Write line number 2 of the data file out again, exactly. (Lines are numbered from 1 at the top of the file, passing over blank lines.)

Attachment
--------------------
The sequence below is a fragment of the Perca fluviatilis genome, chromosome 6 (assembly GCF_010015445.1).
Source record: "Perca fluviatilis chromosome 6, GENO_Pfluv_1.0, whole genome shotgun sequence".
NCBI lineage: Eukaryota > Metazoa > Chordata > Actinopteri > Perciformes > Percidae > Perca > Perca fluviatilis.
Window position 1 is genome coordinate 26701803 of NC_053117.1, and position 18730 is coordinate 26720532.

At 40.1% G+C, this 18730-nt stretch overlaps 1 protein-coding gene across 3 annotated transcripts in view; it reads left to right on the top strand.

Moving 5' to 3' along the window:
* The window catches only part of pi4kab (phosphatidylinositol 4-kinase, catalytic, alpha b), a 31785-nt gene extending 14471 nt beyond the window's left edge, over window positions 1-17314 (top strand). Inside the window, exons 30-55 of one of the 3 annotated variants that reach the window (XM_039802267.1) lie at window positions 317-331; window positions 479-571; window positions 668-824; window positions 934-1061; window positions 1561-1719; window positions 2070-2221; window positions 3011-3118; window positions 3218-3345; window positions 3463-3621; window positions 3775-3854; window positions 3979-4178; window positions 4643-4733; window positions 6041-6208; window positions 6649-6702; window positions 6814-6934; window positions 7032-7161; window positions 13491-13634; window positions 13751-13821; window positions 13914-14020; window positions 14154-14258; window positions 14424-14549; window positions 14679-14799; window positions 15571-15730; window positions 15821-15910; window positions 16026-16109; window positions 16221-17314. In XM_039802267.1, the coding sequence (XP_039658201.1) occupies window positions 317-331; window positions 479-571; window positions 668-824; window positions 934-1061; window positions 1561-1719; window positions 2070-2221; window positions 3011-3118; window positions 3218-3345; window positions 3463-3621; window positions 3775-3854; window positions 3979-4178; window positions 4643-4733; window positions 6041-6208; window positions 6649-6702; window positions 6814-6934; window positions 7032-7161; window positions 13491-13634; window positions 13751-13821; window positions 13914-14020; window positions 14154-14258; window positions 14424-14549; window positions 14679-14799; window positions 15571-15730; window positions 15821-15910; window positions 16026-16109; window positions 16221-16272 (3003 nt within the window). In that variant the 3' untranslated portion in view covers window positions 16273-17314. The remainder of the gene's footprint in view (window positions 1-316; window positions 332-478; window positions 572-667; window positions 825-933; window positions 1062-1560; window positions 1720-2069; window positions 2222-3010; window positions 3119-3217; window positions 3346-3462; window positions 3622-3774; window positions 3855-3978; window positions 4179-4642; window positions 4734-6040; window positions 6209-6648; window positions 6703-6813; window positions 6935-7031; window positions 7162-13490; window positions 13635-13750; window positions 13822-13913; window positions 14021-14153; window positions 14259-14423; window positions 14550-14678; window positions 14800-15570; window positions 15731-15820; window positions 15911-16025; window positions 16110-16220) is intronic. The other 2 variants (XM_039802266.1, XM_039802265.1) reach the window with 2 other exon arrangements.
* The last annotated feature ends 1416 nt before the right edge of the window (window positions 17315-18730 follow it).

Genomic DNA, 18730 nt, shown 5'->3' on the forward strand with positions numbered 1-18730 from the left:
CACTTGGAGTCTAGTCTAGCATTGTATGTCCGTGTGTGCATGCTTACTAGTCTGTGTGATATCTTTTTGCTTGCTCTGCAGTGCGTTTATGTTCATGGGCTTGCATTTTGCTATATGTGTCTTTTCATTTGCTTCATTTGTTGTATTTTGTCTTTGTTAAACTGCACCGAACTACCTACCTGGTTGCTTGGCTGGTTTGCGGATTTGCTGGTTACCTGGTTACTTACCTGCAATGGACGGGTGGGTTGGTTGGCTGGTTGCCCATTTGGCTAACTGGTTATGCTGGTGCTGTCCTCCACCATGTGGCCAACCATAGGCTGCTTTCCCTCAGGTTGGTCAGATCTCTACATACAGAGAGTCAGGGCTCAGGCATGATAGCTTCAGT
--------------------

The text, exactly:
Source record: "Perca fluviatilis chromosome 6, GENO_Pfluv_1.0, whole genome shotgun sequence".